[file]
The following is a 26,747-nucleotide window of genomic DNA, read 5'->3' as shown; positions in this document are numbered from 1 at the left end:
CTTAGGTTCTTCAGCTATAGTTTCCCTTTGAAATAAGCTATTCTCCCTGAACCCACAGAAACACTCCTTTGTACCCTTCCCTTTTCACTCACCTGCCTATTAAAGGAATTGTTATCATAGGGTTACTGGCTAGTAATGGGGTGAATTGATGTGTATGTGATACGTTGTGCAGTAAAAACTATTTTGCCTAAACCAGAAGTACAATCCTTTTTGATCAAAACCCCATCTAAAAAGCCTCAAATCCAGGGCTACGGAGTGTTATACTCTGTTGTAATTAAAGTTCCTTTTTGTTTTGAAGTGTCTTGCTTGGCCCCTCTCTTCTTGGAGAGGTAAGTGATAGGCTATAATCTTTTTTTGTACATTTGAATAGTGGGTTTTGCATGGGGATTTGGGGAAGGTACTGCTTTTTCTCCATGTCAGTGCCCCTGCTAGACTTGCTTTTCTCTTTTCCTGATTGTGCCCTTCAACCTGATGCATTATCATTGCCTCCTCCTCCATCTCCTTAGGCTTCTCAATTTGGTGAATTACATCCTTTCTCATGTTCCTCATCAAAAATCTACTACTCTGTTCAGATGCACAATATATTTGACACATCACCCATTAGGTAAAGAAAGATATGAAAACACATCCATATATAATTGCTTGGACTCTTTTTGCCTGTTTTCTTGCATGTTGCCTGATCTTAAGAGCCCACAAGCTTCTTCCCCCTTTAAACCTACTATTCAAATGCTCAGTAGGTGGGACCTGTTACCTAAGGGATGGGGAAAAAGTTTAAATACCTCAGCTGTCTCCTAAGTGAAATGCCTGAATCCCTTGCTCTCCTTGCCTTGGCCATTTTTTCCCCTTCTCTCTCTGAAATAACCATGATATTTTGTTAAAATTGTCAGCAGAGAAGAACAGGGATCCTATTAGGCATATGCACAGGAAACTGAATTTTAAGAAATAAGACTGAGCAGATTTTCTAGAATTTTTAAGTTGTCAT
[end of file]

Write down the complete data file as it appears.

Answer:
The following is a 26,747-nucleotide window of genomic DNA, read 5'->3' as shown; positions in this document are numbered from 1 at the left end:
CTTAGGTTCTTCAGCTATAGTTTCCCTTTGAAATAAGCTATTCTCCCTGAACCCACAGAAACACTCCTTTGTACCCTTCCCTTTTCACTCACCTGCCTATTAAAGGAATTGTTATCATAGGGTTACTGGCTAGTAATGGGGTGAATTGATGTGTATGTGATACGTTGTGCAGTAAAAACTATTTTGCCTAAACCAGAAGTACAATCCTTTTTGATCAAAACCCCATCTAAAAAGCCTCAAATCCAGGGCTACGGAGTGTTATACTCTGTTGTAATTAAAGTTCCTTTTTGTTTTGAAGTGTCTTGCTTGGCCCCTCTCTTCTTGGAGAGGTAAGTGATAGGCTATAATCTTTTTTTGTACATTTGAATAGTGGGTTTTGCATGGGGATTTGGGGAAGGTACTGCTTTTTCTCCATGTCAGTGCCCCTGCTAGACTTGCTTTTCTCTTTTCCTGATTGTGCCCTTCAACCTGATGCATTATCATTGCCTCCTCCTCCATCTCCTTAGGCTTCTCAATTTGGTGAATTACATCCTTTCTCATGTTCCTCATCAAAAATCTACTACTCTGTTCAGATGCACAATATATTTGACACATCACCCATTAGGTAAAGAAAGATATGAAAACACATCCATATATAATTGCTTGGACTCTTTTTGCCTGTTTTCTTGCATGTTGCCTGATCTTAAGAGCCCACAAGCTTCTTCCCCCTTTAAACCTACTATTCAAATGCTCAGTAGGTGGGACCTGTTACCTAAGGGATGGGGAAAAAGTTTAAATACCTCAGCTGTCTCCTAAGTGAAATGCCTGAATCCCTTGCTCTCCTTGCCTTGGCCATTTTTTCCCCTTCTCTCTCTGAAATAACCATGATATTTTGTTAAAATTGTCAGCAGAGAAGAACAGGGATCCTATTAGGCATATGCACAGGAAACTGAATTTTAAGAAATAAGACTGAGCAGATTTTCTAGAATTTTTAAGTTGTCAT